Manfred Weber is on his “listening tour” of Europe at the moment. He has a slogan too. “Let’s Do It Together”. Manfred stole his slogan from a hen party T-shirt.
It was a very serious media briefing in the hotel courtyard. Helen McEntee, our much-lauded Minister for Europe, was recognised by the hens. “Helen! Helen! Helen!” She looked mortified and insisted that the women were talking about the bride-to-be. Except her name was Angela.
There was some frenzied waving from the window as the politicians talked Brexit.
“Endorsement . . . ratification for withdrawal agreement in the future . . . new legal instrument . . .” went Simon.
“Woo-hoo! Woo-hoo! Hahahaha!”
“What we are trying to do is facilitate a window that everyone can live with.” More delighted squeals from above as someone appeared with a bottle of red.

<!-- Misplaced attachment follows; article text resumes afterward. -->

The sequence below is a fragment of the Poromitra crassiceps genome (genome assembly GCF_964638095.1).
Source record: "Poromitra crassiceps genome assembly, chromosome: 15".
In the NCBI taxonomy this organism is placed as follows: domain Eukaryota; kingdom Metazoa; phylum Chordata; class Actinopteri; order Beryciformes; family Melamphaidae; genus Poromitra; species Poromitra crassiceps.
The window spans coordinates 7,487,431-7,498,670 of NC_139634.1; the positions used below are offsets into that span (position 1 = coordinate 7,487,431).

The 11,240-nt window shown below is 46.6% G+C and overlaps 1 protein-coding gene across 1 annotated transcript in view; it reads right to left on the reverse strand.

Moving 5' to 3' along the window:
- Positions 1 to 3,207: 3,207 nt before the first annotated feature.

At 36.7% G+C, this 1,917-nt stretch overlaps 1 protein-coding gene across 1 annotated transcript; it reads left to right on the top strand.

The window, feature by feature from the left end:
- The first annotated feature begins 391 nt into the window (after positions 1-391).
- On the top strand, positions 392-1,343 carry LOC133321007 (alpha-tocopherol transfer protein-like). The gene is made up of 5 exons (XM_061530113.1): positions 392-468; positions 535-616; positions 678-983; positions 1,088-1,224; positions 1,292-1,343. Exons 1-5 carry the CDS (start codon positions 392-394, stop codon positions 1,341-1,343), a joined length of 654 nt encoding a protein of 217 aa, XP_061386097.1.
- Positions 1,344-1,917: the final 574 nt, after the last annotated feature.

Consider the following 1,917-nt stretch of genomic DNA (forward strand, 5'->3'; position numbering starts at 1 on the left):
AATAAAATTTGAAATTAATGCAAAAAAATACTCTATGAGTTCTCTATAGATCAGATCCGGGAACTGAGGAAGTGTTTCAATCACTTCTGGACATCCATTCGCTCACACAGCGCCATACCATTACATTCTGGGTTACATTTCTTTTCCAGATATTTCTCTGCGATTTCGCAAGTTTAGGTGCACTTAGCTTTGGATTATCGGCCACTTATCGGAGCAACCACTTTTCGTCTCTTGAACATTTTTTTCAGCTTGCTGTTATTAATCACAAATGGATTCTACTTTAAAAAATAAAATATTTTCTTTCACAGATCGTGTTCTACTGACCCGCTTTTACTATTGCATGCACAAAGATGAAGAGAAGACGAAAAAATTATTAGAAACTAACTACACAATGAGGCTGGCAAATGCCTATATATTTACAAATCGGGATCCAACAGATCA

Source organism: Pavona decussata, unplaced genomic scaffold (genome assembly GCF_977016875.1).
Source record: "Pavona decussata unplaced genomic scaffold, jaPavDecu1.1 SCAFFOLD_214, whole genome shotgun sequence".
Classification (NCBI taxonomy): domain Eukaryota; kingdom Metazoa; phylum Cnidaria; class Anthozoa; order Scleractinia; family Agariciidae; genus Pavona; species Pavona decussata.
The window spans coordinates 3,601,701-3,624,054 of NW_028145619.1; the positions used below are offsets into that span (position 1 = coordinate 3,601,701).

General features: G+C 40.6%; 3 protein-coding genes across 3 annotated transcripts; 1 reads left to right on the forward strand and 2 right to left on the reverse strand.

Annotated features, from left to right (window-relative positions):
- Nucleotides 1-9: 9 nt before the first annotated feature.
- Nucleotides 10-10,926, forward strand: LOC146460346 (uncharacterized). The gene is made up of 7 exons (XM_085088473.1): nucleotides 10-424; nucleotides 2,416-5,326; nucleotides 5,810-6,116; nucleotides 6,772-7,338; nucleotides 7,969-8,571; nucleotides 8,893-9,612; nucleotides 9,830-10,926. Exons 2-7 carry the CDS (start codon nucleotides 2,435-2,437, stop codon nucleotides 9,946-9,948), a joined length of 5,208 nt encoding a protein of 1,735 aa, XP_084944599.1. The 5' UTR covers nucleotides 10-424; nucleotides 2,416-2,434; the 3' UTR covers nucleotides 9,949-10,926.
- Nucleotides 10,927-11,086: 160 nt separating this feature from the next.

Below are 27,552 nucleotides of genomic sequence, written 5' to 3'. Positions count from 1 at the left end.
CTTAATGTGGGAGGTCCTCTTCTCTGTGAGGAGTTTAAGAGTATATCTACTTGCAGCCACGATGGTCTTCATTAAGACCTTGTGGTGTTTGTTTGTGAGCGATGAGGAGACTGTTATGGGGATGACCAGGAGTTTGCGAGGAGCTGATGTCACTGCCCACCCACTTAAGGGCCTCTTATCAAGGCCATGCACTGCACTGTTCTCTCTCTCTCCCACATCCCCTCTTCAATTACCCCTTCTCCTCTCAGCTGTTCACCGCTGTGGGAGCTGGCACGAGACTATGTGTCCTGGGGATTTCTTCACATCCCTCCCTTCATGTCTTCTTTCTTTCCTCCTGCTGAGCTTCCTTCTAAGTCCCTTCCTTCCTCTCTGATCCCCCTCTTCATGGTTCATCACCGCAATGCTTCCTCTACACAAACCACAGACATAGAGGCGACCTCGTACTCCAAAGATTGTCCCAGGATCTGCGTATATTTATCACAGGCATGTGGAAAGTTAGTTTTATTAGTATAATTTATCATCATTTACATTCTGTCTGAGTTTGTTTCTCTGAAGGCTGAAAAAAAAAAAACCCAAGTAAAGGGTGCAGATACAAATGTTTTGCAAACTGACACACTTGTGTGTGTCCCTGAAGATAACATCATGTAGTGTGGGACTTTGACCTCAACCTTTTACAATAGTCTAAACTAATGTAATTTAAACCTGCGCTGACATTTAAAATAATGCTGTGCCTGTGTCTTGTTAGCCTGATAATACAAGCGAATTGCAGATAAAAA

“Reassurance. Irish border protocol. Uncertainly. All bets off.”
“Aaah-hahahahaaah! Helen! Helen! Woo-hoo!”
Manfred wasn’t expecting this on his listening tour. The hens went quiet, then returned to the window eating choc ices, before losing interest.
The main event had a cobbled-together air to it.
At ten to eight, out of the blue, former Rose of Tralee and European election candidate Maria Walsh announced: “I would invite you all to stand please for . . .” She paused. For what? Who?
The Ministers had been done up earlier for the cameras and were lined up in two rows like extras in a zombie movie
“Amhrán na bFhainn.”
The National Anthem boomed out from the speakers. (Fianna Fáil had a brass band).
Everyone stood up. Then everyone sat down.
Helen McEntee introduced Manfred Weber. All of a sudden, an unexpected choral explosion blasted around the hall – Beethoven’s Ninth. Or a few bars of Ode to Joy, to be precise. Everyone stood up again. Manfred looked delighted.
Everyone sat down.